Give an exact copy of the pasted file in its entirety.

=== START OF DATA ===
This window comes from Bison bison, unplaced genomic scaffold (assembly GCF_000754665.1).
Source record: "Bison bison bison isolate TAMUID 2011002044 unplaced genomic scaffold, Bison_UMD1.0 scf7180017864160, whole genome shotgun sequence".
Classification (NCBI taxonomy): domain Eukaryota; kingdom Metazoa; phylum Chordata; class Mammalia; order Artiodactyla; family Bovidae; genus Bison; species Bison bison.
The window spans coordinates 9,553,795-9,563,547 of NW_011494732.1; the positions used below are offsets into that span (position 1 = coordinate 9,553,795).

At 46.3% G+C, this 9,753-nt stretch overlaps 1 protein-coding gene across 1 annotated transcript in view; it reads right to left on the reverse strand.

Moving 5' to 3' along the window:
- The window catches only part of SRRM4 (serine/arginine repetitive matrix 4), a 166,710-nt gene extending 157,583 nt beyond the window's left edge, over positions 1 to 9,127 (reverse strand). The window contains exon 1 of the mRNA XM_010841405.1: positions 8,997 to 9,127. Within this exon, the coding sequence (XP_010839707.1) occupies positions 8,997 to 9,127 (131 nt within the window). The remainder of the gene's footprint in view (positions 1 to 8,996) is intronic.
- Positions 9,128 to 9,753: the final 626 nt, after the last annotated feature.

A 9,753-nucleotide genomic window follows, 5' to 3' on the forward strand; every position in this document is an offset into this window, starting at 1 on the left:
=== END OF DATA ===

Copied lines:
This window comes from Bison bison, unplaced genomic scaffold (assembly GCF_000754665.1).
Source record: "Bison bison bison isolate TAMUID 2011002044 unplaced genomic scaffold, Bison_UMD1.0 scf7180017864160, whole genome shotgun sequence".
Classification (NCBI taxonomy): domain Eukaryota; kingdom Metazoa; phylum Chordata; class Mammalia; order Artiodactyla; family Bovidae; genus Bison; species Bison bison.
The window spans coordinates 9,553,795-9,563,547 of NW_011494732.1; the positions used below are offsets into that span (position 1 = coordinate 9,553,795).

At 46.3% G+C, this 9,753-nt stretch overlaps 1 protein-coding gene across 1 annotated transcript in view; it reads right to left on the reverse strand.

Moving 5' to 3' along the window:
- The window catches only part of SRRM4 (serine/arginine repetitive matrix 4), a 166,710-nt gene extending 157,583 nt beyond the window's left edge, over positions 1 to 9,127 (reverse strand). The window contains exon 1 of the mRNA XM_010841405.1: positions 8,997 to 9,127. Within this exon, the coding sequence (XP_010839707.1) occupies positions 8,997 to 9,127 (131 nt within the window). The remainder of the gene's footprint in view (positions 1 to 8,996) is intronic.
- Positions 9,128 to 9,753: the final 626 nt, after the last annotated feature.

A 9,753-nucleotide genomic window follows, 5' to 3' on the forward strand; every position in this document is an offset into this window, starting at 1 on the left: